South Africa and India proposed the waiver last October so that “intellectual property didn’t serve as a barrier to timely access to medical products that could combat the pandemic”. No vaccines had been approved at the time, but the countries had already expressed concerns about meeting demand.

More than 60 countries back the proposal along with major public health advocates and NGOs like Doctors without BordersExternal link who have been campaigning for Covid-19 vaccines to be treated as global public goods that aren’t controlled by any one company or country.

Legal expert Yuan Qiong Hu from Doctors without Borders in Geneva told SWI that the waiver is particularly important because raw materials and technologies of vaccines are from different countries with different IP rules.

Switzerland is among a group of wealthy countries, many home to big pharmaceutical companies, that have thus far opposed the waiver. In a statement shared with, the Swiss Mission to the WTO told the WTO Director-General in the context of the Council Meeting this week that it is committed to reach the common goal and have a “fact-based discussion” on “whether there are cases where intellectual property is impeding access”.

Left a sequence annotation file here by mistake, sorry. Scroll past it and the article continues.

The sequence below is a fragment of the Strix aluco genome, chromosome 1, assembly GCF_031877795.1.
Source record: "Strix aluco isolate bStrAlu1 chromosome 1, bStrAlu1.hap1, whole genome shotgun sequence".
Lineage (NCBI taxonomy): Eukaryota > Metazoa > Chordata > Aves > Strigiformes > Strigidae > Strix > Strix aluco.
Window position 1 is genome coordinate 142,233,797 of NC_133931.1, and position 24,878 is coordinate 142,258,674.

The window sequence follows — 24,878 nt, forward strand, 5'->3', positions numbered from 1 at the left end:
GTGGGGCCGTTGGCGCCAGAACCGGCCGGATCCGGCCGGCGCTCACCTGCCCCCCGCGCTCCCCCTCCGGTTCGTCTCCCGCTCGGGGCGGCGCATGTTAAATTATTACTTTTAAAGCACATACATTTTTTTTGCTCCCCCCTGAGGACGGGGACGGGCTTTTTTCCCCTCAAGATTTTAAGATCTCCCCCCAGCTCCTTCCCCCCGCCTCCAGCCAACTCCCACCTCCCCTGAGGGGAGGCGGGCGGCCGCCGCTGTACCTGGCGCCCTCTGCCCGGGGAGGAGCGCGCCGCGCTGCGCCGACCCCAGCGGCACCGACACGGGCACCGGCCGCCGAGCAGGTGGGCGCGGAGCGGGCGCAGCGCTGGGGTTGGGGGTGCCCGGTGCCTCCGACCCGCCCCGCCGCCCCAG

Industry has consistently pushed back on any loosening of intellectual property protections saying they are part of the solution, not the problem. It is because of strong IP that companies have “rapidly developed safe and effective vaccines,” argued the International Federation for Pharmaceutical Manufacturers and Association (IFPMA) in a statement.

In an op-edExternal link in the New York Times last December, IFPMA Director General Thomas Cueni warned that suspending patent rules could jeopardize future medical innovation.

However, Gaétan de Rassenfosse, a professor of Innovation and intellectual property policy at the Federal Institute of Technology in Lausanne (EPFL), believes that IP is a barrier to access.

“IP owners have limited production capacities and many firms across the world including in developing countries are capable of producing drugs, vaccines and medical devices. Thus, waiving IP protection would certainly massively increase the availability of these products,” argued de Rassenfosse.